clock menu more-arrow no yes

Filed under:

Revisiting Ohio State’s exhilarating history with the Fiesta Bowl

The Buckeyes are getting set for their seventh Fiesta Bowl foray.

Ohio State fans enter Sun Devil Stadium Photo by Jamie Squire/Getty Images

We’re less than a week away from what we’ve all been anxiously waiting for since The Spot Was Good.

Ohio State. Clemson. Fiesta Bowl.

Monday, the Buckeyes will arrive in Glendale, Arizona, to gland-hand the Yellow Blazer Brigade and commence final preparations for their College Football Playoff semifinal matchup. Next Saturday night will be Ohio State’s seventh Fiesta Bowl appearance, so what better time than now than to re-live the Buckeyes’ previous five encounters in the desert. Your boy wasn’t born yet when Ohio State competed in the 1980 (a 31-19 defeat by Penn State) or 1983 (a 28-23 win over Pittsburgh) Fiesta Bowls, so those two contests were omitted in this column.

Note: Florida’s romp over Ohio State in the 2007 BCS title game was played in Glendale but was not the actual Fiesta Bowl for the 2006-07 season — that honor went to Boise State and Oklahoma. The BCS increased from four games to five prior to that season, which provided the BCS sites with an additional BCS game once every five years. This is why the 2002-03 BCS title game between Ohio State and Miami was also a Fiesta Bowl game.

Got it? Good. Games were ranked by a combination of excitement and quality of play. Let’s go! (John Junker gift package sold separately.)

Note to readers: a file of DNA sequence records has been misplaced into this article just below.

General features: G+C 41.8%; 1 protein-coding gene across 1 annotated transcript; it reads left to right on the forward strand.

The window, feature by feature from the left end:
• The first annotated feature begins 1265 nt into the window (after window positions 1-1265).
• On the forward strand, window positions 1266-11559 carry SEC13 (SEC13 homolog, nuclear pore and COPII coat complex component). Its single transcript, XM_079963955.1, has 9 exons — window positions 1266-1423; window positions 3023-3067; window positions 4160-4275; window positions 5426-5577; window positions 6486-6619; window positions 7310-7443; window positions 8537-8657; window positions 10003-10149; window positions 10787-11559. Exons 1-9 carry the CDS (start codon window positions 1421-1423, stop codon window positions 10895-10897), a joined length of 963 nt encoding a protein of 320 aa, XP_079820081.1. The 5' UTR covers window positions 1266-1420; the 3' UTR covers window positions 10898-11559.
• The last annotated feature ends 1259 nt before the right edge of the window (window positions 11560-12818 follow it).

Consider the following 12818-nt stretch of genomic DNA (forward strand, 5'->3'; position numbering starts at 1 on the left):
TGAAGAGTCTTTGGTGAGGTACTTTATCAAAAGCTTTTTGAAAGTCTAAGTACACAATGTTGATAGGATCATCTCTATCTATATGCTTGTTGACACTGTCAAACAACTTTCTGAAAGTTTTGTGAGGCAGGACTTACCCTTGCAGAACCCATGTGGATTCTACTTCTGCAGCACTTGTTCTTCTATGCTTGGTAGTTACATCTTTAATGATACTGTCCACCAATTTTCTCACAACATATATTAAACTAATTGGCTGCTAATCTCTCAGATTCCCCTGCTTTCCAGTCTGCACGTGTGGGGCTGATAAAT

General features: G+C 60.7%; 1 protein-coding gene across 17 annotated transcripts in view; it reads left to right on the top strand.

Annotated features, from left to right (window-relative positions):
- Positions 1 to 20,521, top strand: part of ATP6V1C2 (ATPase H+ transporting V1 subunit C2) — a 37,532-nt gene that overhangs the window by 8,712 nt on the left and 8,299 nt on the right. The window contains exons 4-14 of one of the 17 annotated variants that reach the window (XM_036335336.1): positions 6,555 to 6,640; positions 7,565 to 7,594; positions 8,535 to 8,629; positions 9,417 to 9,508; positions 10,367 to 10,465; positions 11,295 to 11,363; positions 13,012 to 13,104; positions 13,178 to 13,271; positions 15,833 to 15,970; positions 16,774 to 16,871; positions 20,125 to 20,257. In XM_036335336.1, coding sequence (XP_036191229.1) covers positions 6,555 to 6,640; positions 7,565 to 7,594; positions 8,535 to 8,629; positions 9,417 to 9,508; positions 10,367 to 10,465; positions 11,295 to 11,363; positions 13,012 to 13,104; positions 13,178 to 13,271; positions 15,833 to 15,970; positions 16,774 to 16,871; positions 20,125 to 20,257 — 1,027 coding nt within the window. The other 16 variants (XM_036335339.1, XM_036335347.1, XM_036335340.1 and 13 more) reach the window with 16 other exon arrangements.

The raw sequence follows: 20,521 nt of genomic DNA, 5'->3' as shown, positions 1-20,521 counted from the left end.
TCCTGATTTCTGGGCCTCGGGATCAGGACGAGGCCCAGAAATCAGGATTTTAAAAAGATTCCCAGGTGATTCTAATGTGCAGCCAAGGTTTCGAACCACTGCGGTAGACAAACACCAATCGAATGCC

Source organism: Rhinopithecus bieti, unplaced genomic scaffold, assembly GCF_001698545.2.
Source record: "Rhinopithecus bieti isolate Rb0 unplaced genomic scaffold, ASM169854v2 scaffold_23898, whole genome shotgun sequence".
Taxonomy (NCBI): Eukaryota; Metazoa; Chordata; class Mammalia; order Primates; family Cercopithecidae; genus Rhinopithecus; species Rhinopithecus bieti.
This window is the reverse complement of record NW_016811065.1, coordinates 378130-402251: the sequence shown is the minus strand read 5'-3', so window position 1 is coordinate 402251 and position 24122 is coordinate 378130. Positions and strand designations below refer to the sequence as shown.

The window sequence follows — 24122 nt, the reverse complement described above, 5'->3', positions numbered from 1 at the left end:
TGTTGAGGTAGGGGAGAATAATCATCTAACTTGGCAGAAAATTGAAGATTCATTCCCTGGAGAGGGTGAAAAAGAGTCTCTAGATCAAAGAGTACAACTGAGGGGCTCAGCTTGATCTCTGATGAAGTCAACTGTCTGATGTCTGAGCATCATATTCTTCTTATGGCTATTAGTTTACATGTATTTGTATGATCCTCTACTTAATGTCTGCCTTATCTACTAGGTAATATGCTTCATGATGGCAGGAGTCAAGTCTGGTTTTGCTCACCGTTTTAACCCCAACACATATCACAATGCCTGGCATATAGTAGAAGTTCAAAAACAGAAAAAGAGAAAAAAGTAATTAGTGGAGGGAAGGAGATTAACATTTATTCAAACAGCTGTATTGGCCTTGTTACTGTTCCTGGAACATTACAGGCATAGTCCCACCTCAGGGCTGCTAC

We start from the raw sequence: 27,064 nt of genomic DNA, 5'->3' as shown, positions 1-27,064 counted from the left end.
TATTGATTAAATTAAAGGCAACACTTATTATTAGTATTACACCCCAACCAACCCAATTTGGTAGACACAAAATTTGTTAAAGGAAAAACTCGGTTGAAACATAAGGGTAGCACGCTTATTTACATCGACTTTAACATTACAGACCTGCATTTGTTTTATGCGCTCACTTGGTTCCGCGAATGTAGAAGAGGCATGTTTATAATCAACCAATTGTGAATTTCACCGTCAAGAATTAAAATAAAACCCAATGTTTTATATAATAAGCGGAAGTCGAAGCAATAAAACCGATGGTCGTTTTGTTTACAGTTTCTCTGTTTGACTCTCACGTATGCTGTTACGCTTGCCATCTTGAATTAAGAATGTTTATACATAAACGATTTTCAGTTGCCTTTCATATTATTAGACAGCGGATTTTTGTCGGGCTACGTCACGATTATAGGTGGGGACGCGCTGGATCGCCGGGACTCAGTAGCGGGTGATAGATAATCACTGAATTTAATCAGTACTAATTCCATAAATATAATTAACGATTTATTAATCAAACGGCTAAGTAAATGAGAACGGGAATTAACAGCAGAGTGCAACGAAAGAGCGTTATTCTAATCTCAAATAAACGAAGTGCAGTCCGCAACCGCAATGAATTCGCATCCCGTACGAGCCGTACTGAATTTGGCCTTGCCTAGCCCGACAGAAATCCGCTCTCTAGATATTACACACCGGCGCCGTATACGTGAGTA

5. Jan. 1, 2016: Ohio State 44, Notre Dame 28

Some thought the defending national champs may not get up for this game after missing out on a chance to reach the College Football Playoff for the second year in a row. They postulated that a squad that would go on to have 11 of the first 102 players selected in the 2016 NFL Draft may not put forth maximum effort in what amounted to a playoff consolation game between two teams that finished seventh (Ohio State) and eighth (Notre Dame) in the final playoff rankings.

They thought wrong.

The Buckeyes smacked the Fighting Irish upside the head with a 2x4 for much of the game, gashing Brian Kelly’s group for 285 yards on the ground and 496 total yards. The game lost some of its shine in the first quarter due to Ohio State’s incredible start (the Buckeyes were ahead 14-0 barely halfway through the first quarter) and because of a pair of player departures. On the Buckeyes’ second TD drive, Notre Dame star linebacker Jaylon Smith suffered a serious left knee injury that he still hasn’t fully recovered from. A few minutes later, Ohio State defensive lineman Joey Bosa was ejected for targeting.

The Buckeyes led by as much as 28-7 before half, but the Irish recovered to score just before intermission and again on their first possession of the third quarter to close to within 28-21. But, Ezekiel Elliott’s 47-yard TD run on Ohio State’s next drive restored order as the Buckeyes would go on to tack on three additional field goals.

The win upped the record of Ohio State’s senior class to 50-4, which tied Boise State’s 2011 seniors for the best mark in a four-year window.

4. Jan. 2, 2004: Ohio State 35, Kansas State 28

No. 4 and No. 5 on this list are essentially interchangeable, as they featured Ohio State teams coming off national championships.

Things weren’t so rosy at the start for the Buckeyes opposite the Wildcats, as their first two drives culminated with a Craig Krenzel interception and a 3-and-out. But Ohio State’s defense held — the Silver Bullets forced the Wildcats to punt on their first six (!) possessions — and Ohio State’s offense eventually found its footing. Following John Hollins’ blocked punt return for a touchdown, Krenzel located Santonio Holmes and Michael Jenkins for a pair of TD passes before half.

Kansas State closed to 21-14 early in the third quarter, but Jenkins and Holmes reeled in TD passes to stretch the margin. The Wildcats actually recovered a late onside kick, but were whistled for a false start.